You haughtily buy land. You harvest ‘bonga’ points from friends. You build another concrete edifice -- a stubborn tribute to power and money which have come your way in torrents.
This also adds to your deposits in the bank of power and influence. For in Kenya, there is a “positive” image in the confluence of power and money.
Then one day it is revealed the land was stolen. The timing of the disclosure is horrible.
It comes after the triumph at the ICC and two electoral victories. In your own words, the Presidency is as close as the nose is to the mouth.
The timing is also aggravated by several other facts: first, it comes when there is a new fad in town – the green Sanny earthmover flattening edifices on illegally-acquired land.
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A hotel in Gigiri, a housing estate in Kayole, the Taj Mall -- that stubborn citadel of capitalistic conquest in Eastlands, and the South End Mall that sat on riparian land on Langa’ta Road and Ukay Centre have gone down. The focus now shifts to your concrete edifice.
Legacy versus friendship
There is also the feeling President Kenyatta has decided to bite the bullet and reclaim the remaining part of his legacy. In town, there are three new enforcers of order and discipline; the elevated Interior Cabinet Secretary Fred Matiang’i, the head of the Directorate of Criminal Investigations George Kinoti, and the Director of Public Prosecutions Noordin Haji and the behind-the-scenes meticulous outfit, the Phillip Kameru-led National Intelligence Service.
Still, on the timing, familiar faces most likely outstanding on your phonebook, at the Kenya Pipeline, Kenya Power, Kebs and NCPB have been hounded out of office, given a taste of police cells and the cold wooden benches in court.
All around, you are battling claims that you either are corrupt, which is inevitably an unavoidable consequence of public scrutiny since you are aspiring to rule Kenyans or have a close affinity to those that are corrupt. Or that you simply are an unlucky person against whom the gods have conspired to give the nasty image of an insatiable "acquisitionist".
Then, amid a swirling storm, it turns out that it is discernable from the grievances of your allies there is trouble in the Jubilee paradise and they suspect it is your boss who is cunningly stoking some fires under your seat whilst giving you hi-fives when you happen to be around.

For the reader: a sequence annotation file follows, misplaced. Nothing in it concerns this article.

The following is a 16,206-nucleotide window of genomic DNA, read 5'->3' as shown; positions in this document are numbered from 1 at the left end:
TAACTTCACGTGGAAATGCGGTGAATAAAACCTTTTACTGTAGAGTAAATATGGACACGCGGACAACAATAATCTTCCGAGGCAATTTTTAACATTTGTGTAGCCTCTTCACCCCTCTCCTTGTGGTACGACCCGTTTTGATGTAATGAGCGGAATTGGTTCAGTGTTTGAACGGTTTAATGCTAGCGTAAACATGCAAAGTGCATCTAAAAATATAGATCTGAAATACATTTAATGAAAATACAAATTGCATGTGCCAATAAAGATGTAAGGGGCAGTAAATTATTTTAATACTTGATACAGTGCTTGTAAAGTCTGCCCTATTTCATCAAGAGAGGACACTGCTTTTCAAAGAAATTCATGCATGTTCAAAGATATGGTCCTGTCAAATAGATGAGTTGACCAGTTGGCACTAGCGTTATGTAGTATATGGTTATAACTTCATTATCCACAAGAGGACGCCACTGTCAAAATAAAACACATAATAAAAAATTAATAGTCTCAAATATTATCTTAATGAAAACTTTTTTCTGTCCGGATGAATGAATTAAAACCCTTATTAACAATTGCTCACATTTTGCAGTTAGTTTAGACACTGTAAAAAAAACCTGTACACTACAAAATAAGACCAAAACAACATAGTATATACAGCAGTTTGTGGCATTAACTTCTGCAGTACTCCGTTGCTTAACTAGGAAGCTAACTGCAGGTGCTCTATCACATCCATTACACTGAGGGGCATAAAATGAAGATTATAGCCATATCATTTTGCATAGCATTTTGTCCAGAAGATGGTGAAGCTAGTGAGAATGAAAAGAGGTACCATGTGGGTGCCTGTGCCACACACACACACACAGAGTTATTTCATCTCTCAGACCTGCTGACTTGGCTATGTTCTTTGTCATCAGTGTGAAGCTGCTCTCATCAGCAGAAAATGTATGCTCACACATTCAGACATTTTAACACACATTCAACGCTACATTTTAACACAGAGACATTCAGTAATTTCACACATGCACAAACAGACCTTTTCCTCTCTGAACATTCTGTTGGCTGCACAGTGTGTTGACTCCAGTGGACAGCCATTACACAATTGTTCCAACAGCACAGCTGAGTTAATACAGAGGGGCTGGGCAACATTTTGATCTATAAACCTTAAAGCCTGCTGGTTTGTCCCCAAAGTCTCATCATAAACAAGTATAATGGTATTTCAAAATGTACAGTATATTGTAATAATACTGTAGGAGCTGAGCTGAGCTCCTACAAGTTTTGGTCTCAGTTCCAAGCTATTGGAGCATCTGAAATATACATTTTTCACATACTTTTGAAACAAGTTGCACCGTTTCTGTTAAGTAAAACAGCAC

Of course according to the script, this is one delicate balance you have to maintain because antagonising him could burn the bridges you need to walk on into the Central Kenya vote basket come 2022.
Then out of the blue, focus shifts to the concrete tower you built on the main road to your palatial city residence. Your argument; just like a leaf off the Adrian Muteshi land files, is that you too were duped and are an innocent buyer. Whereas the properties of all the others are lying in ruins, you insist that for your case the ‘vendor’, Priority and Monene, should compensate Kenya Civil Aviation Authority Sh300 million that the National Land Commission recommended as compensation for forfeiture of the land.
Now, this is the catch. For the other minions, the properties were flattened. But for you, well, Weston Hotel has to stand on the 0.7ha piece of land while the vendor compensates KCAA at a higher value than that which he received from you as buying price.
As to whether it is fair to ask His Excellency William Ruto to allow the demolition of the hotel, the issue does not arise if precedent is to be followed.
But in a way, it does arise when we consider the fact that Dr Ruto has put his foot forward as that trusted hand who should be entrusted with running Kenya after President Kenyatta-- not so much as reciprocation for his support for him but on merit.
It is because of this that Dr Ruto’s conscience should be troubled by Weston Hotel affair, not so much because he thinks those irked by his hold on to it are jealous, but because he owes Kenyans the best example on what to do with an illegally-acquired property.
If he thinks he does not, then he has yanked the red carpet off President Kenyatta’s and Jubilee’s feet on the high moral ground from which the President has been breathing fire and brimstone against the corrupt.
Not that Ruto will let go of Weston.That he won’t for sure. That is not him. And neither will Kenyans stop hanging the millstone of Weston around his neck as he tries to swim across Kenya’s turbulent political sea where a zillion crocodiles lie in wait.
Mr Tanui is Deputy Editorial Director and Managing Editor, The Standard